Biomarkers Evaluated as Predictors of Success or Failure of Fecal Microbiota Transplantation (FMT) in Patients with Multiple (≥3) Bouts of Clostridium difficile Infection (CDI)

Student: Jude Fahoum
Mentor: Herbert DuPont ’61 (Texas School of Public Health)

The unnecessary overuse of antibiotics has set obstacles in the progressive pathway such wonder drugs paved for medicine. One example can be seen through the increase in healthcare-associated bacterial infections mainly caused by Clostridium difficile. The most effective treatment for Clostridium difficile infections (CDI) is Fecal Microbiota Transplantation (FMT) in which stool from healthy donors is administered to patients with CDI through enema or pills. This study aimed to find a biomarker that can serve as a predictor for success/failure of FMT in the tens of thousands of patients seen each year with this complication.

Clostridium difficile infection (CDI) is the most common hospital-associated infection resulting in 70% of all fatalities from diarrhea-causing pathogens in the U.S. It develops in people with depleted gastrointestinal microbiota and recurs in 25% of patients (RCDI). The treatment of choice for RCDI is microbial restoration through a process called fecal transplantation using healthy donor bacteria which cures ~90% of patients after a single transplantation. There is currently no biomarker to see which patients with CDI should receive FMT and nor is there one to predict the success/failure of FMT in the hundreds of thousands of patients seen each year in the United States with this complication.

The goal of this study was to find biomarkers predictive of success/failure of FMT. Fifty-one subjects with ≥ 3 CDI bouts undergoing FMT at University of Texas Program for Restoration of Intestinal Microbiota and providing stool samples at days 0 (pre-FMT) and days 7, 14 and 30 (post FMT) were enrolled. The stool samples were assayed for inflammation biomarkers, calprotectin and lactoferrin, and markers of C. difficile (CD), CD antigen (GDH) and CD toxins A/B by commercial immunoassay, using positive and negative controls and standard curves. FMT recipients were grouped into successful or unsuccessful based on cure or recurrent CDI during the 2 months after FMT. Subjects becoming ill requiring anti-CD therapy before they could provide the four stools were excluded from the study.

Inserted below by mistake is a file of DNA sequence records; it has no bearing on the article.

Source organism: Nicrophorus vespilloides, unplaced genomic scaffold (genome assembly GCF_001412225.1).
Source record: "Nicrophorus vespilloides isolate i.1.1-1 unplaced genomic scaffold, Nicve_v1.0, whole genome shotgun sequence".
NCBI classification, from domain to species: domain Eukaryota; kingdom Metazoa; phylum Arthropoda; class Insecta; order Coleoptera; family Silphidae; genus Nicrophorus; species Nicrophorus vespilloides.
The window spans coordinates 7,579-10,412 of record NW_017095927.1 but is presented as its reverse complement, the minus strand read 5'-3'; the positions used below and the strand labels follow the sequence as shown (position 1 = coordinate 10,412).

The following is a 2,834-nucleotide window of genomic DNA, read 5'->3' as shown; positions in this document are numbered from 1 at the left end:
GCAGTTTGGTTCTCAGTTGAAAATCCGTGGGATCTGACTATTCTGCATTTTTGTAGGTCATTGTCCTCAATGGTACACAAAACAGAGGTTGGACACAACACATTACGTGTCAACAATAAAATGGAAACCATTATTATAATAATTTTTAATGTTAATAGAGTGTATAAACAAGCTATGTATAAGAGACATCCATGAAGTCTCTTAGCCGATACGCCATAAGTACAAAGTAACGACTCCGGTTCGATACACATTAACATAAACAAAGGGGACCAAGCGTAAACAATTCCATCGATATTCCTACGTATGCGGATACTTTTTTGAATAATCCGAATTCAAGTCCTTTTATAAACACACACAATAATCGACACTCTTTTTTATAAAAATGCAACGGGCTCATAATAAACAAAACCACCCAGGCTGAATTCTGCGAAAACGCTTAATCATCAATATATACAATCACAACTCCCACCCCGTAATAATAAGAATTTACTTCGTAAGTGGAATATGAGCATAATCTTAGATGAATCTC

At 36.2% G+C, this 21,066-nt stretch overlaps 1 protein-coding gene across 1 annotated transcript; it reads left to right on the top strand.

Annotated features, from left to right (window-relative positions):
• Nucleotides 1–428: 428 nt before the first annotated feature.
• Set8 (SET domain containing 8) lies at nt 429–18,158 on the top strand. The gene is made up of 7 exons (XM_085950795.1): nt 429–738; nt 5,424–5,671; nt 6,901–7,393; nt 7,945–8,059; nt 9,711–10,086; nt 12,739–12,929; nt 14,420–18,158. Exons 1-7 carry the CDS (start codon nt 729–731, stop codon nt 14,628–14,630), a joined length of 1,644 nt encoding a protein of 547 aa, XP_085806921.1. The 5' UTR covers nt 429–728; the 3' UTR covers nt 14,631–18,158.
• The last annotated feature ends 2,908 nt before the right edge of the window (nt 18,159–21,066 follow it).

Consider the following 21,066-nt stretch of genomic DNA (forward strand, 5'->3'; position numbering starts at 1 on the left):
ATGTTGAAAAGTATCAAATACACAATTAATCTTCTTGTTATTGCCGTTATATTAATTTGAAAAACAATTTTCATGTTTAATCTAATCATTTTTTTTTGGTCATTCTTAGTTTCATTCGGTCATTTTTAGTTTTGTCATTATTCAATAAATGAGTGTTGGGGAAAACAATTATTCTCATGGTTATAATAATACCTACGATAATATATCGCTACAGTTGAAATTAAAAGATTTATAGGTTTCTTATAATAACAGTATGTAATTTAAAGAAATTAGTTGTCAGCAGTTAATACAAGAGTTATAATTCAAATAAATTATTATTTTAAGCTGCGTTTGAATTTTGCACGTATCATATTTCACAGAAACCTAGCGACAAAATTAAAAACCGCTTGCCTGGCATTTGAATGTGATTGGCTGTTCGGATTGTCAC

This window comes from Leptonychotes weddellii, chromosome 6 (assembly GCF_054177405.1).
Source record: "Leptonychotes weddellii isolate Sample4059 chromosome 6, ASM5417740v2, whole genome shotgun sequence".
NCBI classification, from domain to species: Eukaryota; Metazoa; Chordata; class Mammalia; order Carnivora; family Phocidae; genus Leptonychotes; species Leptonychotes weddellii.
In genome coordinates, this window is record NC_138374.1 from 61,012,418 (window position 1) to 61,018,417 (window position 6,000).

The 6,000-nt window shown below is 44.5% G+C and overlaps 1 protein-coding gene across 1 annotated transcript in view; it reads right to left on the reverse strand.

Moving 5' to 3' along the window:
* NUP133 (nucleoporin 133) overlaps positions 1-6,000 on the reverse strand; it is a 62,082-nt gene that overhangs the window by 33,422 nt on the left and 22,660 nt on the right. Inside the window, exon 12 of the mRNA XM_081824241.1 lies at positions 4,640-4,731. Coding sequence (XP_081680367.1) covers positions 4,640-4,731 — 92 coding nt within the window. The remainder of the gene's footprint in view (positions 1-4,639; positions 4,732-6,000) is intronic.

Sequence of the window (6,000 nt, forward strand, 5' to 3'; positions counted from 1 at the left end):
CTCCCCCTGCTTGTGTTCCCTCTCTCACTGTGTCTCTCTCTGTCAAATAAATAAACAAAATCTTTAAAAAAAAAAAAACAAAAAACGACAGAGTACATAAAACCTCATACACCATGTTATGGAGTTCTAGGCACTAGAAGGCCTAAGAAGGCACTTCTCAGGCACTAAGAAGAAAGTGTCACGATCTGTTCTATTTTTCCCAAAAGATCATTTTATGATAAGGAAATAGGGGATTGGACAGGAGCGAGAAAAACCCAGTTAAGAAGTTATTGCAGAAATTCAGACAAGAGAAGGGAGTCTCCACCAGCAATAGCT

51 subjects undergoing FMT for RCDI provided four stool samples. The small quantity of stool available did not allow all studies to be performed at all time points for some subjects, explaining different assay numbers. Median fecal lactoferrin concentrations at four respective time points showed non-significant increases in the groups failing treatment (n=16): 2,114 ng/ml; 5,882 ng/ml; 4,764 ng/ml and 2,025 ng/ml versus those cured (n=35): 735 ng/ml; 1,812 ng/ml; 1,072 ng/ml; and 882 ng/ml (P=0.1738). The median calprotectin concentrations in the respective stools from 16 subjects failing FMT were: 0 µg/g; 7,493 µg/g; 1,670 µg/g and 0 µg/g versus 0 µg/g for each of the four samples provided by the 34 subjects cured (P = 0.001). Presence of fecal GDH in the four respective stools in the 15 subjects failing FMT were more often positive: 1 (6.7%); 11 (73.3%); 8 (53.3%); and 8 (53.3%) versus the samples provided by the 34 subjects with cures: 1 (2.9%); 4 (11.8%); 7 (20.6%) and 7 (20.6%) (P=0.001). Presence of fecal CD toxins occurred in a greater frequency in the 16 subjects studied failing FMT: 2 (13%); 12 (75%); 8 (50%); 4 (25%) versus the 35 cured subjects: 2 (5.7%); 0 (0%); 0 (0%) and 0 (0%) (P<0.0001).

The study identified fecal markers predictive of success or failure of FMT in the management of multiple recurrent CDI. All values were similar comparing pre-FMT samples in the subjects who failed treatment or were cured. On day 7 after FMT a divergence became obvious. Presence of fecal calprotectin, CD antigen (GDH) and CD toxin(s) at that point after FMT were highly predictive of clinical failure of the microbial restoration treatment. Limitations of the study include a subset of subjects failing FMT before 30 days being excluded from the study, minimizing the number of failures in the study. Also, fecal samples were insufficient in quantity to perform all assays in given subjects. This study identified three strong fecal marker predictors of success in FMT: calprotectin, GDH and CD toxins. The findings have therapeutic and prognostic implications for treatment of this important chronic disorder seen in subjects receiving antibiotics or being confined in hospitals.